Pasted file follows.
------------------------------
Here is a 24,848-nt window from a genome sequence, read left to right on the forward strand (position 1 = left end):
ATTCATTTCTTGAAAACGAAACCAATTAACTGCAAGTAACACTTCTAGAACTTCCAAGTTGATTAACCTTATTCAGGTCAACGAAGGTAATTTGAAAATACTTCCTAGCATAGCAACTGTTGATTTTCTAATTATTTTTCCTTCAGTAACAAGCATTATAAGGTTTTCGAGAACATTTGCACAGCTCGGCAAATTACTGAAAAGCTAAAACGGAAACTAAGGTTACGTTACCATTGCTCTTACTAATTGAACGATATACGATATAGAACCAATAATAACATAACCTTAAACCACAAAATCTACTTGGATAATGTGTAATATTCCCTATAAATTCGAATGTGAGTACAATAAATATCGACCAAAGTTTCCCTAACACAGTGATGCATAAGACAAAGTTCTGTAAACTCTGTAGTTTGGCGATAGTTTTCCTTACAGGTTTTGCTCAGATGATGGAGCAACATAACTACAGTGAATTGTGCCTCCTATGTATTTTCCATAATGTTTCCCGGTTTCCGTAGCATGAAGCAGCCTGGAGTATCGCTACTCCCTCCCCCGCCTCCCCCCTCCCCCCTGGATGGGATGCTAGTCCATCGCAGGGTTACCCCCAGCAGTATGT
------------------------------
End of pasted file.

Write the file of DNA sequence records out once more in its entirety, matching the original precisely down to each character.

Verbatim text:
Here is a 24,848-nt window from a genome sequence, read left to right on the forward strand (position 1 = left end):
ATTCATTTCTTGAAAACGAAACCAATTAACTGCAAGTAACACTTCTAGAACTTCCAAGTTGATTAACCTTATTCAGGTCAACGAAGGTAATTTGAAAATACTTCCTAGCATAGCAACTGTTGATTTTCTAATTATTTTTCCTTCAGTAACAAGCATTATAAGGTTTTCGAGAACATTTGCACAGCTCGGCAAATTACTGAAAAGCTAAAACGGAAACTAAGGTTACGTTACCATTGCTCTTACTAATTGAACGATATACGATATAGAACCAATAATAACATAACCTTAAACCACAAAATCTACTTGGATAATGTGTAATATTCCCTATAAATTCGAATGTGAGTACAATAAATATCGACCAAAGTTTCCCTAACACAGTGATGCATAAGACAAAGTTCTGTAAACTCTGTAGTTTGGCGATAGTTTTCCTTACAGGTTTTGCTCAGATGATGGAGCAACATAACTACAGTGAATTGTGCCTCCTATGTATTTTCCATAATGTTTCCCGGTTTCCGTAGCATGAAGCAGCCTGGAGTATCGCTACTCCCTCCCCCGCCTCCCCCCTCCCCCCTGGATGGGATGCTAGTCCATCGCAGGGTTACCCCCAGCAGTATGT